Rather than see their team fall back to Earth in the early 2000’s the Red Wings crushed the rest of the NHL by flexing that sweet, sweet pizza money in free agency. They traded for the 8 million dollar contract of Dominik Hasek, added Luc Robitaille, and signed Brett Hull.
The average NHL payroll in 2001-2002 was just shy of 42 million dollars. Detroit was paying a gaudy 66 million dollars.
There’s a surefire way to make sure you don’t have to play any kids in important roles — it’s to pay 50% more than the rest of the league to fill your team with All-Stars.
*What’s a Salary Cap?
Lesson 3: Draft European Superstars Late
Here’s the tricky part. Not drafting the best available prospects in the NHL Entry Draft is easy if you’re already a good team that isn’t an embarrassment to the city you reside in and the NHL in general. All it takes is not being terrible. Paying for talent is incredibly easy if you’re already a winner and have unlimited Hot ‘n Ready money to spend on free agents.
The hard part of the Detroit Model to replicate is the part where they draft superstars but aren’t forced to play them before they’ve gained professional experience. There’s really only one way to do it, and that’s by taking these European megastars as kids late in the draft when only you know they will turn into 15-20 year NHL players, allowing them to get ready overseas, then AND ONLY THEN placing them on your roster.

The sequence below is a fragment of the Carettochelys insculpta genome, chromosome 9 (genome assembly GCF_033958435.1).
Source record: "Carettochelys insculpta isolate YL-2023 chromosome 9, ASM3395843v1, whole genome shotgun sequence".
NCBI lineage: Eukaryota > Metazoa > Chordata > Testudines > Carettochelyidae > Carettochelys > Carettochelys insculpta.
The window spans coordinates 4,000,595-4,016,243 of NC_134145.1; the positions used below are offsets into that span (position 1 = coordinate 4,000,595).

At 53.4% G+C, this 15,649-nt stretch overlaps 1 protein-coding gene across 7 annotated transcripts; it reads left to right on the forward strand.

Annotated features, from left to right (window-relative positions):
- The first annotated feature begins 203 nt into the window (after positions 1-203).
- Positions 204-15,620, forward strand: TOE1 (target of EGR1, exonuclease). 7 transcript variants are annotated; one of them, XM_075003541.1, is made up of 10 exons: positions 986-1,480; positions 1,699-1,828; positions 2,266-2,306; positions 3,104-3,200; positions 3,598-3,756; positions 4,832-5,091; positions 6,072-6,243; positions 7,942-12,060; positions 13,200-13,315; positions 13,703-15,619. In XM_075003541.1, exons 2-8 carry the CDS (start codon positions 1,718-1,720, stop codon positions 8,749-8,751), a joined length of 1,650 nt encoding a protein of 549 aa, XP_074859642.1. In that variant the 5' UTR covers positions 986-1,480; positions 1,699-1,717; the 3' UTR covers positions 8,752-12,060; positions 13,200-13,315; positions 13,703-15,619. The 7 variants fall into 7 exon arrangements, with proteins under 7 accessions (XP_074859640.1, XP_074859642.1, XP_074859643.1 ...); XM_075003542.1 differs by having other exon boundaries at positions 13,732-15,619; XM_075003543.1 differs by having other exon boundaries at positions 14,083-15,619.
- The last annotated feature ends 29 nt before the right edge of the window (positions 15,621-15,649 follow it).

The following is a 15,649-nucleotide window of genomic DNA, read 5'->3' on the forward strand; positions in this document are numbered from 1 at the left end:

This is vital to the Detroit model. The whole system falls apart if the team didn’t draft Federov and Lidstrom in the third and fourth round of the 1989 Entry Draft and then roughly a decade later take Datsyuk 171st Overall in 1998 and Zetterberg 210th in 1999.
If the Red Wings didn’t do those things then the whole backbone of their organization would have fell to pieces. They’d would have had nothing, started to lose, then had to do horrible things like draft high and play kids like some sort of horrible NHL franchise like Edmonton.
The really important part is making sure that these relative nobodies, who could have been selected at any time by the other clubs many times over, are European. This allowed the club to keep them in the system without bringing them over to North America and being tempted to play them quickly. It’s important to note that none of those players ever played a minute in the AHL. The second they came to North America they were NHL players.
It’s even preferable to make sure that you draft these players from countries behind the Iron Curtain where they were treated like prisoners in a work camp from the time they were children. The Red Wings didn’t have to worry about playing Federov until he defected from the Soviet Union after four seasons there. Lidstrom played three seasons in the SEL. Datsyuk played four years in Russia, Zetterberg a couple seasons in the SEL too.
Detroit without these players isn’t much of a development model, unless you’re a huge Justin Abdelkader fan.
That’s it. Three simple rules to be just like the Red WIngs, the standard for NHL development. All you have to do is draft second tier NHL prospects outside of the top half of the first round or outside of the first round altogether. Then you have to spend untold millions on the best coaches and players in the league so you never have to stop being good or find yourself in a position where you have a hole in your lineup that has to be filled with an inexperienced kid. Finally, you have to make sure those second tier kids you do draft turn out to be NHL All-Stars who develop in the best non-NHL leagues in the world.
It really couldn’t be any easier to do and makes perfect sense to replicate in the current environment of the NHL. All Edmonton needs to do is be good for more than two decades, not have to comply with the salary cap, and make sure to draft three or four of the best players in their eras in the third round or later.